Treating Pain and Injuries with Cold or Heat

Community Contributed

By Jennifer Smith, Physical Therapist, Pakolea Rehab

If you’ve ever had an injury and wondered whether to apply cold or heat, you’re not alone – it’s a common uncertainty. Applying the incorrect agent can be more irritating than relieving.  In general, ice is used on recent injuries and heat is used for more long standing injures once the inflammation has subsided. However, accidents can sometimes lead to severe injuries where seeking proper legal advice becomes crucial. In such cases, head over to the BeachInjuryLawyers homepage for expert assistance.

As a Physical Therapist at Molokai’s Pakolea Rehab, I recommend the utilization of ice on new injuries up to 72 hours, or three days.  The ice application will help minimize inflammation caused by the initial trauma and the leakage of blood into the surrounding tissue from ruptured capillaries.  Ice will help constrict the blood vessels which will help relieve inflammation, reduce swelling and numb pain.  If you find a credible website, click here and you will know how cold can relieve pain. Cold can be applied as an ice pack with ice cubes and a small amount of water in a zip-lock bag, frozen vegetables (be sure not to consume after thawing), or a frozen mixture of three cups water and one cup rubbing alcohol in a zip-lock bag.  Always be sure to place the cold agent in a pillow case to create a barrier before placing it on the skin.  Cold packs should never be placed directly on the skin.  The application duration should be between 15 and 20 minutes and may be performed frequently through the day.  Be sure to allow the skin to return to normal color and temperature before the next application.  In addition, be cautious using ice for treatment of injuries if one has circulation problems or decreased sensation.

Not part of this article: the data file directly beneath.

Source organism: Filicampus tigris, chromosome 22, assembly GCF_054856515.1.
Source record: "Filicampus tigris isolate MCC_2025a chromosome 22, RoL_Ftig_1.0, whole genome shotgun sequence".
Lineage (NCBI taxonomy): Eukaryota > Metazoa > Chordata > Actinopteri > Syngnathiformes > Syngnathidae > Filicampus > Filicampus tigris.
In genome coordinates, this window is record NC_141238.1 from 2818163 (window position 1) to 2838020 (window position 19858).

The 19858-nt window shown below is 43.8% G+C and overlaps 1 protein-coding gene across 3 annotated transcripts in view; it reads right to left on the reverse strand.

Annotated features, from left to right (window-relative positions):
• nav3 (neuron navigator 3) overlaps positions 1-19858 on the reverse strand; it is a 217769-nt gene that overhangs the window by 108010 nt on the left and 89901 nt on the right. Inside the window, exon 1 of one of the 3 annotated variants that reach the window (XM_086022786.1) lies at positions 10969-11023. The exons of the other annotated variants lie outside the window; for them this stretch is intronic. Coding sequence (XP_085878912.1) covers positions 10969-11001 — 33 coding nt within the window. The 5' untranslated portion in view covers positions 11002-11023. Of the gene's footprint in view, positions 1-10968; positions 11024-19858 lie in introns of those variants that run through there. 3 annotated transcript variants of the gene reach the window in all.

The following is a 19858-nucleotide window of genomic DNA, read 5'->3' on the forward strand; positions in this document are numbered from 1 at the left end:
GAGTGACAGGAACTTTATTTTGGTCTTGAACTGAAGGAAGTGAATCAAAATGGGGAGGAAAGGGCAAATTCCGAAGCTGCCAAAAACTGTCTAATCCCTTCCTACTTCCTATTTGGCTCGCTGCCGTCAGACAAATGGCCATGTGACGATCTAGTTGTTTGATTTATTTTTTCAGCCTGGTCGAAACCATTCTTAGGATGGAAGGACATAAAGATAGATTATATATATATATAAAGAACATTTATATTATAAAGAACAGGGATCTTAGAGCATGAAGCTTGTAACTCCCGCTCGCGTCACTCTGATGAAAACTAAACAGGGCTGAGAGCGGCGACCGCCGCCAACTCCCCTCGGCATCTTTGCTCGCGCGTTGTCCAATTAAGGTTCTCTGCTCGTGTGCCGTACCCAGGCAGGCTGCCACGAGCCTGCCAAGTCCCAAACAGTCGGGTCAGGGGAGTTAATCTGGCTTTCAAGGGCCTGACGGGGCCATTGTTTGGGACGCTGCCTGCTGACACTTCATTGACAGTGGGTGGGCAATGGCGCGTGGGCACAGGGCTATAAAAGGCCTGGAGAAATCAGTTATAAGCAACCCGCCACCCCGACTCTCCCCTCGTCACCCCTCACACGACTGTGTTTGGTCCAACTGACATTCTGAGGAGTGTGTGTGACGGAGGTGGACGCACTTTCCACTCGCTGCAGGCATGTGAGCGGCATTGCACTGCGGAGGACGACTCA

The use of heat helps increase blood flow to the applied region.  For this reason, heat should only be utilized once inflammation and swelling resolves.  Heat may be useful for sore and tight muscles, stiff joints, chronic pain and chronic sprain/strains.  Heat can also be beneficial before exercise to warm up the connective tissue (utilize ice following exercise).  Heat can be applied with an electric heating pad, warm compresses, or a hot shower/bath.  Similar to ice application, heat should be applied for 20 minutes with frequent applications during the day.  Be cautious not to become overheated and allow skin to return to normal color and temperature before re-application.

If you have any further questions regarding the application of heat or cold with certain injuries or conditions, please do not hesitate to call me at Pakolea Rehap, located in the Moore Center in Kaunakakai, at 808-553-5199.




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